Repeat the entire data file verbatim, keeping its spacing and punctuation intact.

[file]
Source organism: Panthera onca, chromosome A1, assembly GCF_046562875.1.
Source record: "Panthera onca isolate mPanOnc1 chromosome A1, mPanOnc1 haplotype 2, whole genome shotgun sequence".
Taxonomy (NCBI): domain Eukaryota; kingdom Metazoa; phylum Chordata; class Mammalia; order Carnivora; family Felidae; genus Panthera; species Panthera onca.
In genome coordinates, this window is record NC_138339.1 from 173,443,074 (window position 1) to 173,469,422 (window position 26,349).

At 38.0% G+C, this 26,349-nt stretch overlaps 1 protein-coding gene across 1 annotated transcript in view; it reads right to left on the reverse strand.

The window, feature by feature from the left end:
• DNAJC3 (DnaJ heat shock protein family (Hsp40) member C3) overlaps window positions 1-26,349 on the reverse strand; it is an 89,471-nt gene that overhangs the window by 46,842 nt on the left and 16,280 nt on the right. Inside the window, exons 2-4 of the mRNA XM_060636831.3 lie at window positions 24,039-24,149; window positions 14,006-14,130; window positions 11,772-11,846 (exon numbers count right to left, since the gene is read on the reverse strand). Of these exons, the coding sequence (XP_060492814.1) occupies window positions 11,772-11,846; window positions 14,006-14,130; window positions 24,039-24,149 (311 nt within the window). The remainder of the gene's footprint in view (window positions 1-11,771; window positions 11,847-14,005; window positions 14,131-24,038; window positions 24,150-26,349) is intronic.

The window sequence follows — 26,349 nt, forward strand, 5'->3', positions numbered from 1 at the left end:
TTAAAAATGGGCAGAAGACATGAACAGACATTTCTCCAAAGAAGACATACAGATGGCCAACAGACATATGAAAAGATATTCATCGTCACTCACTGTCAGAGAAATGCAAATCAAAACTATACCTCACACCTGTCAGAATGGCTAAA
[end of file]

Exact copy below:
Source organism: Panthera onca, chromosome A1, assembly GCF_046562875.1.
Source record: "Panthera onca isolate mPanOnc1 chromosome A1, mPanOnc1 haplotype 2, whole genome shotgun sequence".
Taxonomy (NCBI): domain Eukaryota; kingdom Metazoa; phylum Chordata; class Mammalia; order Carnivora; family Felidae; genus Panthera; species Panthera onca.
In genome coordinates, this window is record NC_138339.1 from 173,443,074 (window position 1) to 173,469,422 (window position 26,349).

At 38.0% G+C, this 26,349-nt stretch overlaps 1 protein-coding gene across 1 annotated transcript in view; it reads right to left on the reverse strand.

The window, feature by feature from the left end:
• DNAJC3 (DnaJ heat shock protein family (Hsp40) member C3) overlaps window positions 1-26,349 on the reverse strand; it is an 89,471-nt gene that overhangs the window by 46,842 nt on the left and 16,280 nt on the right. Inside the window, exons 2-4 of the mRNA XM_060636831.3 lie at window positions 24,039-24,149; window positions 14,006-14,130; window positions 11,772-11,846 (exon numbers count right to left, since the gene is read on the reverse strand). Of these exons, the coding sequence (XP_060492814.1) occupies window positions 11,772-11,846; window positions 14,006-14,130; window positions 24,039-24,149 (311 nt within the window). The remainder of the gene's footprint in view (window positions 1-11,771; window positions 11,847-14,005; window positions 14,131-24,038; window positions 24,150-26,349) is intronic.

The window sequence follows — 26,349 nt, forward strand, 5'->3', positions numbered from 1 at the left end:
TTAAAAATGGGCAGAAGACATGAACAGACATTTCTCCAAAGAAGACATACAGATGGCCAACAGACATATGAAAAGATATTCATCGTCACTCACTGTCAGAGAAATGCAAATCAAAACTATACCTCACACCTGTCAGAATGGCTAAA